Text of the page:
Smile Politely

Listen Up: Speakers in C-U from December 1 – 7, 2008

You live near a major university. There are smart people that come here every week to talk to the general public about interesting topics. Perhaps you were not aware of this fact, or were overwhelmed by the sheer number of opportunities for possible transcendence. If that’s the case, Smile Politely understands and is here to help. Here are some speakers that will be on campus this week, and one of them took the time to answer a few questions about their area of expertise. Check one or more of them out if you have time.

Monday, December 1 @ 4 p.m.: Cyber-Physical Systems: From Sensing and Actuation to Information Spaces, Professor Steve LaValle of the Department of Computer Science at UIUC, 1404 Siebel Center

From the calendar description: “As the interplay between computation and physical systems becomes increasingly complex, the foundation upon which many related fields are built must be carefully reconsidered, calling for new abstractions and design philosophies.” A good way to ease back into things after a long weekend.

Tuesday, December 2 @ 11 a.m.: “Observed and Predicted Changes in the Alaskan Freeze and Thaw,” Michael Timlin of the UIUC Department of Atmospheric Science, Room 201 of the Water Survey Research Center, 2204 Griffith Dr., Champaign

From the calendar description: “In places where commerce is dependent on a frozen or thawed environment, the consequences are magnified. We will look at the changes observed at stations across Alaska during the latter half of the 20th century.”

Thursday, December 4 @ 9:30 a.m.: “Groundwater Investigations at a South Carolina Limestone Quarry,” Dr. John Shafer, Director of the Earth Sciences and Resources Institute at the University of South Carolina, Room 201 of the Water Survey Research Center, 2204 Griffith Dr., Champaign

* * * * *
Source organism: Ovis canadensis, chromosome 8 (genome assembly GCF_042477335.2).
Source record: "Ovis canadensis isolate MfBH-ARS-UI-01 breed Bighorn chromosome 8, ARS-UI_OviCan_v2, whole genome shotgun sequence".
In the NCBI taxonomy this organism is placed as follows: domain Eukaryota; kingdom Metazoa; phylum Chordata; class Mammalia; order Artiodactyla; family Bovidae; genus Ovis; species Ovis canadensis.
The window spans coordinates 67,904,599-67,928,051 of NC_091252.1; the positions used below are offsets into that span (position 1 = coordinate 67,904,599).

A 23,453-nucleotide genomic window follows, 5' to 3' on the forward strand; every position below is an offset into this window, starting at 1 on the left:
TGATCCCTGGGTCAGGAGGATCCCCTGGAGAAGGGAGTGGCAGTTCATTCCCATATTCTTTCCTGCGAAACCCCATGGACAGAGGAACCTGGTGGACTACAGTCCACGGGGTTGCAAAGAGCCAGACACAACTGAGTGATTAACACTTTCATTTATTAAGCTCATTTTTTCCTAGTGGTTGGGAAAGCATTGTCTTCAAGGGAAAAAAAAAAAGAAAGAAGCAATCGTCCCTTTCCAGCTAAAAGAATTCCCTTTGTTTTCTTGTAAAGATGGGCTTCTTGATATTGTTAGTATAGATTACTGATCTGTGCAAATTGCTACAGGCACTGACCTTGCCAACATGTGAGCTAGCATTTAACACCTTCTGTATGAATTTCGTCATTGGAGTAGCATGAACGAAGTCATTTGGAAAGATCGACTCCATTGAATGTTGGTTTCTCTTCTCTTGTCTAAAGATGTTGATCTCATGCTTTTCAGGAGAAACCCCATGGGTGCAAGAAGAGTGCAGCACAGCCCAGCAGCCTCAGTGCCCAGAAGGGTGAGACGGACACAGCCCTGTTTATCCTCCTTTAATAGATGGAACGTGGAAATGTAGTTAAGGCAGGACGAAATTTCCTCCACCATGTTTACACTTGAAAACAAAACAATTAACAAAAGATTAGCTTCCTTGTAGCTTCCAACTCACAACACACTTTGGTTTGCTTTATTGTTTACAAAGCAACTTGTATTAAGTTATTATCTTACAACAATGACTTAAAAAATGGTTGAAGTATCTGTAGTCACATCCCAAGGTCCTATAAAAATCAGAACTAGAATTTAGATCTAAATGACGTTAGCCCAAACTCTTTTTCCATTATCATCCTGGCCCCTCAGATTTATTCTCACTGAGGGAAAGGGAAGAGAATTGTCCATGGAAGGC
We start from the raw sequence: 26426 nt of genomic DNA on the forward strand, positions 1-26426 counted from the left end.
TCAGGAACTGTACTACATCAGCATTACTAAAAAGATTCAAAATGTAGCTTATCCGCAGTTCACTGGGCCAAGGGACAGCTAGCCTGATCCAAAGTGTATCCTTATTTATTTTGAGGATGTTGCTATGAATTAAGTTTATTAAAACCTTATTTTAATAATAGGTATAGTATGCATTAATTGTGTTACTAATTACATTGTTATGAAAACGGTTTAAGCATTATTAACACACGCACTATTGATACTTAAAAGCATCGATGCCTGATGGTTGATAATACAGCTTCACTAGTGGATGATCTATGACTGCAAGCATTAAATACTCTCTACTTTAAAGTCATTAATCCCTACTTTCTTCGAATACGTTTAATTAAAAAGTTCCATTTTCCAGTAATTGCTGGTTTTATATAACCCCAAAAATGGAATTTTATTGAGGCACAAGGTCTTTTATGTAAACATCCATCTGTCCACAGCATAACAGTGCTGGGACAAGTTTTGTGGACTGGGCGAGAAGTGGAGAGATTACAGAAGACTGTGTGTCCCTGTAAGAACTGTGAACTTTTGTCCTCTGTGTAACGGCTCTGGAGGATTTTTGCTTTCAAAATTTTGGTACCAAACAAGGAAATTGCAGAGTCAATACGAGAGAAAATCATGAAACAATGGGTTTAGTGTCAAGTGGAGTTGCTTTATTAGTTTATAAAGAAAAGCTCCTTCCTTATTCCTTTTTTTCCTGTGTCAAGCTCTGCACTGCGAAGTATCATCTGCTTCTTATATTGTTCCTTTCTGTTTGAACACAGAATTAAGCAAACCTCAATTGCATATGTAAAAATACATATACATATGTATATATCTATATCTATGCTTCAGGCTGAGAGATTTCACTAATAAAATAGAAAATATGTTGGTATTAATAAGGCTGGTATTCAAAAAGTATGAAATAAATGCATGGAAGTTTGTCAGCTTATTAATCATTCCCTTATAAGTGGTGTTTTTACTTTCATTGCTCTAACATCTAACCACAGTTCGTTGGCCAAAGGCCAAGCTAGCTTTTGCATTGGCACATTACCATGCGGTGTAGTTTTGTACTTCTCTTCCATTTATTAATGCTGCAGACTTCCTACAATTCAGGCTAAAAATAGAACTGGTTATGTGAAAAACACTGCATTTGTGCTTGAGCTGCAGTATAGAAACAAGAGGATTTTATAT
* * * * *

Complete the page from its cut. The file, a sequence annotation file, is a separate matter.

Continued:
Friday, December 5 @ 3 p.m.: “Resurrecting the Scarlet Letter: The Role of Shame in Punishment,” Krista Thomason, UIUC PhD Student in Philosophy, 213 Gregory Hall

Smile Politely: Can you give a little background on how you became interested in the role that shame plays in punishment?

Krista Thomason: My dissertation is about shame. In it, I defend the claim that shame plays an important role in our moral psychology. Since I argue for that conclusion, I decided to examine some of its implications. I started thinking about the different contexts in which shame can be appropriate. One of the controversial topics in philosophy is whether shame can be appropriate in the law.

SP: What would you hope that a non-academic would get out of your talk?

KT: My talk is actually geared toward non-experts. I would hope that a non-academic could take away that shame’s place in the law is a complex topic. I hope that my talk would make the audience reflect on their own convictions about punishment.

SP: Are you mainly concerned with criminal punishment, or punishment in a society as a whole?

KT: I am mainly interested in criminal punishment, but I am also interested in the function and justification of punishment as a whole.

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